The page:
The big discussion happening right now in the Unitarian Universalist circles is Rev. Peter Morales' essay on Congregations and Beyond, an essay on the future and growth of Unitarian Universalism. There's a wiki collection of the discussions happening, along with a pretty great storify, summarizing the earlier part of the conversation.
As I read the conversations in the various facebook growth labs, I often want to hand everyone a copy of Michael Kaiser's The Art of the Turnaround. Michael Kaiser is the current director of the Kennedy Center and has been involved with saving multiple struggling arts organizations, including Alvin Ailey American Dance Theatre, whose performances rank up on my list of most spiritual experiences. Kaiser is a somewhat controversial figure in the arts community, because while he is one of the most gifted public speakers for the arts, he is also one of the most inept bloggers. (Which is why I would direct Unitarian Universalists to his book or to one of his speeches, NOT to his blog.)
I often feel that the church could learn from the arts and vice-versa. But Kaiser has a pretty intelligent overview on how to grow arts organizations that I believe could be translated for congregations.
It's a simple four part plan.
1. Create Good Art.
2. Institutionally Market Your Art
3. Grow your family of people invested in your art.
4. Use the raised income from your now larger family to create good art.
Of course, there are some more details. Institutional marketing isn't about promoting a specific show, but promoting your organization. Good strategic planning is listed as a part of artistic programming (which falls under the first step). Some of the pitfalls that happen to arts organizations also happen to churches. Instead of using new income from increased donations to make good art, many arts institutions try to build a better building (which Kaiser called an "edifice complex" -- a term that makes me chuckle) or use the money to create an endowment. Instead, resources should be used to create better art, which in turn will grow the amount of people interested in the art, and continue the cycle.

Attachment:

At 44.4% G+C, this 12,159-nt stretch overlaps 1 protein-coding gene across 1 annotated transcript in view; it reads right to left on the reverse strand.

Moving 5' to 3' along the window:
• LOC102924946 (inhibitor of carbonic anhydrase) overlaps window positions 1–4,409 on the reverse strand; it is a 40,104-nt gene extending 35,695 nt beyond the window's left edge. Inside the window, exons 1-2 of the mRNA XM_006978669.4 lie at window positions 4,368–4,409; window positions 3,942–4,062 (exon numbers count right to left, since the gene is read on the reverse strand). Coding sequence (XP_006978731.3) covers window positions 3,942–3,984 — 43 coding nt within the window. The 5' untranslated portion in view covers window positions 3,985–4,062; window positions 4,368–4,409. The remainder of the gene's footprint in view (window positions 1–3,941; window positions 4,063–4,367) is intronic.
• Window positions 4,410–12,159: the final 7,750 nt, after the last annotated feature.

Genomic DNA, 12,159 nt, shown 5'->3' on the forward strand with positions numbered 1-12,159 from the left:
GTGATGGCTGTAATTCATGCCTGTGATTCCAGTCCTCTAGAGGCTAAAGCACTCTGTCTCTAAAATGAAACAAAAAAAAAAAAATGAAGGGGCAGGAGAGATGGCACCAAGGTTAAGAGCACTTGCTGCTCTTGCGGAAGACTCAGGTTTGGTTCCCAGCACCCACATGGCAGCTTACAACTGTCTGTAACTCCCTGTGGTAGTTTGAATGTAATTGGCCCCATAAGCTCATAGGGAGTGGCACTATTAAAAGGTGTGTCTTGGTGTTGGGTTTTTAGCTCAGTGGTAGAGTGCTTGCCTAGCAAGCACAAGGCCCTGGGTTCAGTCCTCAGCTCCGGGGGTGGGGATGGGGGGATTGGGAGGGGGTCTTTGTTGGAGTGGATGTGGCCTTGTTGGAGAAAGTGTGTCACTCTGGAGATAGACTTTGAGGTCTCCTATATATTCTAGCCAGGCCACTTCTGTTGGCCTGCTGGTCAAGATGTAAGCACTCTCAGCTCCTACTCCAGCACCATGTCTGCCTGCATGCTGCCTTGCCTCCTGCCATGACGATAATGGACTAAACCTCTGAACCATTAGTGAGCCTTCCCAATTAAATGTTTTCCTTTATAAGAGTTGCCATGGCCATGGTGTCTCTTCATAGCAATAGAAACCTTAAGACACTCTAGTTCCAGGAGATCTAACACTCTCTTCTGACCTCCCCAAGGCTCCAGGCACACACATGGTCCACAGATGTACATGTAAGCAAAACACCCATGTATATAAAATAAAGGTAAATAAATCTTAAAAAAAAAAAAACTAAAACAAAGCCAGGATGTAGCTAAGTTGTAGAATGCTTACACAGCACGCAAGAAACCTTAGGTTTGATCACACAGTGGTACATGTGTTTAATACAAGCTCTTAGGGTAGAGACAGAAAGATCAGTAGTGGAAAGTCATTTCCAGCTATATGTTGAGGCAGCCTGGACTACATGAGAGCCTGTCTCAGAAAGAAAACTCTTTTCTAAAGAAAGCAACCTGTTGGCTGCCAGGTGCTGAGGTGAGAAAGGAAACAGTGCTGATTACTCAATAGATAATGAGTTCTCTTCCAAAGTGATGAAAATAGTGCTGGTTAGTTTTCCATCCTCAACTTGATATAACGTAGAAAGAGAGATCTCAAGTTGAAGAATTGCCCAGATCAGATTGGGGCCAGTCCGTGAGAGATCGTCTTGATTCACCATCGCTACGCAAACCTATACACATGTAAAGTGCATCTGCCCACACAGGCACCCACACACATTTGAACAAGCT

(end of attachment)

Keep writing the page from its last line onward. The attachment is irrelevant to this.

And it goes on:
I'm pretty sure that basic plan would work for any non-profit. Do good work, let people know about it and get them excited about what you're doing, use that excitement to create more good work.
I think the simplest answer to grow Unitarian Universalism is to do good church.
We spend a lot of time in growth labs focusing on bad church. And I know from experience that there is a lot of bad church out there. And sometimes you need to vent. I get that; I took about a year off from active participation because I needed a break.
But I think there's so much systematic anxiety about losing the free range Unitarian Universalists, lost to time commitments or bad church or whatever. There's anxiety about naming. There's anxiety about all sorts of things that gets in the way of our ability to do good church.
Of course, the question becomes what is good church. With arts organizations, there are many that do what I find to be quality art, but I'm not a member of their "family" as Kaiser puts it. But there are some arts organizations that create art that touches me so profoundly that I am an evangelist. But you know the groups that you feel passionate about, the groups that make you want to do something you personally loathe just to help them out. It's the groups that provide a profound experience -- and it's a profound experience that would be at the heart of good church. It could be a profound service experience or it could be a profound worship experience -- but good church involves doing the things that really touch people.
But once you find that bit of good church (and I know its happening places because I see people evangelizing Unitarian Universalism the way I evangelize for the House Theatre or Alvin Ailey), keep growing it. Focus on what is profound and moving, on what makes you want to bring others to your congregation, and grow that. Put energy around that, market it well, and see how it grows.
(And seriously, if you can find a talk by Michael Kaiser, go to it. He's really smart. Except when blogging on the Huffington Post.)